By Amy Greenberg
In March 2020, I was employed as a special educator in a Connecticut preschool. When the nationwide lockdown began in the wake of COVID-19 surges, I counseled parents on Zoom, helping them understand how these dramatic, worldwide changes might be affecting their children. Employed — but at home, like everyone else — I waited for school to reopen in the summer. I was thrilled to return in July of 2020. Ah, life is back to normal, I thought. With masks.
Then, in October 2020, the school’s director eliminated my position. Between the institution’s financial difficulties and safety issues surrounding COVID, moving from classroom to classroom was no longer feasible or safe. I was out. Unemployed. Shell-shocked.
In January 2021, I began to experience severe anxiety, panic attacks and depression. My thinking became increasingly negative, and the future seemed bleak. At first, these feelings of hopelessness came on every few days. Then they became more frequent and harder to manage. At almost every turn, something would trigger my symptoms.
While I knew my despair likely came from these unprecedented circumstances and my unemployment, that knowledge wasn’t enough to mitigate my overwhelming fear. I had built my life and identity around being a “working woman” with multiple careers, each of which I embraced enthusiastically. I defined myself by my talents, credentials, dedication and success. I had become reliant on positive feedback from employers and co-workers, and I felt safe inside the working woman persona I had created.
In fact, I’d say to anyone who’d listen, “I live to work. I will keep working until I’m dragged, kicking and screaming, into a nursing home.” I felt whole in the workplace. Back then, I didn’t understand that basing my entire sense of self on my work was a warning sign of trouble ahead.
And then unemployment rolled around and circumstances over which I had no control swept away the identity-bolstering construct I relied on to tell me who I am. I felt a catastrophic loss without work or anywhere to go. The obvious way out was to find a new job. But being over the age 65, I feared a return to the classroom, especially as the Delta variant of COVID-19 persisted.
My mind felt increasingly unreliable as each day brought an ever-intensifying sense of disorientation. The days felt empty. More to the point, I felt empty. My life had changed dramatically. I could barely stand it.
In March 2021, my therapist urged me to enroll in an intensive outpatient mental health program at Silver Hill Psychiatric Hospital, “as soon as possible.” Within a week, one of the hospital’s loving and empathic social workers assessed me. My insurance coverage was in place. I was ready to get help.
In early April, I started a Zoom-based Dialectical Behavior Therapy (DBT) program in which I spent three hours, three mornings a week, learning to better manage my disturbing emotions. Through distress tolerance techniques, I was able to come to terms with the radical change that had turned me upside down. I was so grateful to have a safety net like this to carry me forward. It felt like a miracle. And I had somewhere to be, nine hours a week!
As I went through four months of group therapy, I became able to better evaluate how irrational many of my fears were. I began to see that I had to define myself separately from my work. This forced me to better articulate what made life meaningful — in terms of what I valued rather than what I did. Very gradually, the anxiety, panic attacks and depression decreased in intensity and frequency. But I knew that I would never again be the working woman I was before COVID. The trauma of corrosive doubt and the ever-present pandemic threat made it clear I had to find a new way to live.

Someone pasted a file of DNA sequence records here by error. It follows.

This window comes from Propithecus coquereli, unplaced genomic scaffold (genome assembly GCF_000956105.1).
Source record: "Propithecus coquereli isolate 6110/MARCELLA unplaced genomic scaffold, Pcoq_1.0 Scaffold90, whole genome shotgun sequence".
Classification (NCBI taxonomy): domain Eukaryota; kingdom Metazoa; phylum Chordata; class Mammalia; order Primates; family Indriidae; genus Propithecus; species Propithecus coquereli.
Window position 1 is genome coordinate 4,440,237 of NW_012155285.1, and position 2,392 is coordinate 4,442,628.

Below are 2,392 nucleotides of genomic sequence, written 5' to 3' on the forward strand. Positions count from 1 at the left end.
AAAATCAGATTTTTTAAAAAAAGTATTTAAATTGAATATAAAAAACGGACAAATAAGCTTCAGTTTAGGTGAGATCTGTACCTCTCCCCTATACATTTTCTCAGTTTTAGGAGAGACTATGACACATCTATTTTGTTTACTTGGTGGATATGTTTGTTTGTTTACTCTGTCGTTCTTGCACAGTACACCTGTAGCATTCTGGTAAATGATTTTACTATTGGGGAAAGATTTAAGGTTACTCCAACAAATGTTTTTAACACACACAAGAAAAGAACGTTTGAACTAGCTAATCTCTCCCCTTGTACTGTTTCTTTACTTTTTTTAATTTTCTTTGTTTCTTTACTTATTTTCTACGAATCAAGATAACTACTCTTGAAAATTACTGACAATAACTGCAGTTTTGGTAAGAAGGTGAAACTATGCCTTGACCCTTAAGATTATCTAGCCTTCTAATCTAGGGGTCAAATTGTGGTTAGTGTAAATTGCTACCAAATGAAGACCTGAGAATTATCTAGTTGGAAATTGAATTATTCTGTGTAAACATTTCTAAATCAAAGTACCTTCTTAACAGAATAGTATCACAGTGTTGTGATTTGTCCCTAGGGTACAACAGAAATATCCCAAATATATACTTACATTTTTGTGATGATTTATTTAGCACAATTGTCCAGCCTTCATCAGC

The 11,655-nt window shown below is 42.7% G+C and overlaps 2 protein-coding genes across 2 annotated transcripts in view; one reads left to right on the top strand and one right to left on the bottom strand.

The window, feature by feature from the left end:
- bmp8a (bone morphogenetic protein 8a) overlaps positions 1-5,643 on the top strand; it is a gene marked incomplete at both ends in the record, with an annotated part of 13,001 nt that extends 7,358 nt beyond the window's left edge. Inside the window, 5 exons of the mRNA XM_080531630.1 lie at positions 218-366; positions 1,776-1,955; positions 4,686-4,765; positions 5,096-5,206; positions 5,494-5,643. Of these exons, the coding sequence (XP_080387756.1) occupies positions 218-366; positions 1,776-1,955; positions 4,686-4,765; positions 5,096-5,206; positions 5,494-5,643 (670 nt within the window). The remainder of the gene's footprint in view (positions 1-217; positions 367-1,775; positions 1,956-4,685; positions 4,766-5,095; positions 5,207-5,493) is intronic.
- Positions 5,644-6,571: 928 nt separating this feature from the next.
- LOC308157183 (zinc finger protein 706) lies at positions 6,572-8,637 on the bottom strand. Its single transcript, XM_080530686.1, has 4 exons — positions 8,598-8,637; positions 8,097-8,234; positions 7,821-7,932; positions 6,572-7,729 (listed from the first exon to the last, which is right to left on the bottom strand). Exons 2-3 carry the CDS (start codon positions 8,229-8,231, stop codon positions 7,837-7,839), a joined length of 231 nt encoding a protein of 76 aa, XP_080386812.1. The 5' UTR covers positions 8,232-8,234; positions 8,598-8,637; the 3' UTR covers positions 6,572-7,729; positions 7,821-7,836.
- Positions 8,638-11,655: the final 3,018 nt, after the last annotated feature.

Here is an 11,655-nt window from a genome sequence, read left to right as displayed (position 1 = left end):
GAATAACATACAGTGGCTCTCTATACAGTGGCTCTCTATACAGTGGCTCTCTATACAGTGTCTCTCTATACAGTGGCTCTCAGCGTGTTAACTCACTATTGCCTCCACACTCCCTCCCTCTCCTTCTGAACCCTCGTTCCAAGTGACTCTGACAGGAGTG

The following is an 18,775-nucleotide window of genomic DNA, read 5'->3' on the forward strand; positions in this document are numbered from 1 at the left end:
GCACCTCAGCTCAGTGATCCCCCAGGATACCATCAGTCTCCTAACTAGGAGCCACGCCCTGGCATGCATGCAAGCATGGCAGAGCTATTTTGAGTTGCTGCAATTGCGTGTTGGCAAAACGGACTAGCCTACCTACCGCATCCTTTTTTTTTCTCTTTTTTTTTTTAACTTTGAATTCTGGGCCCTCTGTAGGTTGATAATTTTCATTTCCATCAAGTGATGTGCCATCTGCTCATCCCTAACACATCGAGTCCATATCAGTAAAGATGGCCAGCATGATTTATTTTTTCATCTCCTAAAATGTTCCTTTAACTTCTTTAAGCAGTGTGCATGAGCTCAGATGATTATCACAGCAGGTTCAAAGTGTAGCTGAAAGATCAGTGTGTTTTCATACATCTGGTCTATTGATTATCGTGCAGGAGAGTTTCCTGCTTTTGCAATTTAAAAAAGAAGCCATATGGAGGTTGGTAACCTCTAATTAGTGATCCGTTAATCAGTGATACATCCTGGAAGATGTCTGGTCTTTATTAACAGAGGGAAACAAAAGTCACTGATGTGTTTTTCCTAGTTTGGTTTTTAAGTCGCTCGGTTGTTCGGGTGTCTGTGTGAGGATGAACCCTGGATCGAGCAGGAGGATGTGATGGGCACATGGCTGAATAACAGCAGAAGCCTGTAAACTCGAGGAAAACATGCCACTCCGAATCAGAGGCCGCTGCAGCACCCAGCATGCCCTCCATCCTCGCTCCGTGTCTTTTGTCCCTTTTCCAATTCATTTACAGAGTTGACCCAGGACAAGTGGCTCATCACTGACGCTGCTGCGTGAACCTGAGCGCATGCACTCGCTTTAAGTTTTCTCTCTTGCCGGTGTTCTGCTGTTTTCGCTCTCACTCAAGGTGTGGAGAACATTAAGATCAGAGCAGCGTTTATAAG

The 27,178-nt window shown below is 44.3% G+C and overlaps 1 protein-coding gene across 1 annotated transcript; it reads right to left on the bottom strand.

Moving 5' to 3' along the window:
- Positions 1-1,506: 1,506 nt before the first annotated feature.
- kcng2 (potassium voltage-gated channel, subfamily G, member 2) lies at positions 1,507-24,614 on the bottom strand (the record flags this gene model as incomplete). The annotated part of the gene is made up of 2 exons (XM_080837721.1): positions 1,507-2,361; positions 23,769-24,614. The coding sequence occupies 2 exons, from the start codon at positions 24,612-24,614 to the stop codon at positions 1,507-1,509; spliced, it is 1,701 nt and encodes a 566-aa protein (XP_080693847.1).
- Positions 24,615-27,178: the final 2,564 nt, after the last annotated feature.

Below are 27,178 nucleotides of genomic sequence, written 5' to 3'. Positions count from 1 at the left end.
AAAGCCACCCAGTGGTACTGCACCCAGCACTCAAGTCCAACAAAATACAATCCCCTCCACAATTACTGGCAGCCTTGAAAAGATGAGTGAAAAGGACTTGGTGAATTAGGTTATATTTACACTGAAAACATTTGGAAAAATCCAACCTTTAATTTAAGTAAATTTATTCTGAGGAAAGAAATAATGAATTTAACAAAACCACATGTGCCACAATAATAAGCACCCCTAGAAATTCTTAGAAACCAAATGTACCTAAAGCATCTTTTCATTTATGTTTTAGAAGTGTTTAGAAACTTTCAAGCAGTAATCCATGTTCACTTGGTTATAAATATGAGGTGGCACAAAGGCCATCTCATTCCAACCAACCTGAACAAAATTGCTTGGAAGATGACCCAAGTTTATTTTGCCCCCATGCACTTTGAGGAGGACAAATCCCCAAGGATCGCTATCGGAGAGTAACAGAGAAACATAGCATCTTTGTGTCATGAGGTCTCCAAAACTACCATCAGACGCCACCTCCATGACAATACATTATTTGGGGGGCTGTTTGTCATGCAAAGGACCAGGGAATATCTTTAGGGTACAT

But the questions remained. How would I shape a new life that’s not at all what I envisioned? Who was I really, now that I’d been stripped of the workplace supports I’d studiously pursued for 50 years? As I participated in the outpatient program and dealt with reshaping my life in a way I could live with, I decided to find a way to work with children and families again.
Today, I facilitate an online parent support group focused on the concept of authoritative parenting. I coach a parent whose child was diagnosed with autism spectrum disorder. I volunteer as a religious education teacher for pre-K age kids at our Unitarian congregation. And I’m being trained to work with grieving children who have experienced loss. I also write a humor and inspiration blog— an endeavor that has become equally important to my work with children and families.
I can feel myself healing every day. My increasing ability to withstand ambiguity and change is a measure of my improved mental health. I’m beginning to understand that I can choose my attitude: acceptance of what is — flavored with purpose and optimism.
It recently occurred to me that I may be stronger now than when I was working myself to the bone because I have my new sense of self to rely on. Work is not me; I am not work. I make new meaning, one day at a time, using my skills and experience to help others. To bring laughter to the world through my blog. To be a loving spouse and cat mother. A good neighbor, sister and friend.
When people ask if I’m retired, I answer with an emphatic “no!” I have more to give and more, much more, to create. I still struggle with anxiety, but the road ahead seems smoother. I’m grateful and hopeful. And I am out there in the world.
Amy Greenberg holds an MA in English and an MS in Education. She is a teacher, humor blogger and inspirational speaker. A native New Yorker transplanted to suburbia for love, she is married to artist Don Perley and the proud mother of Fluffypuss and Peekaboo.
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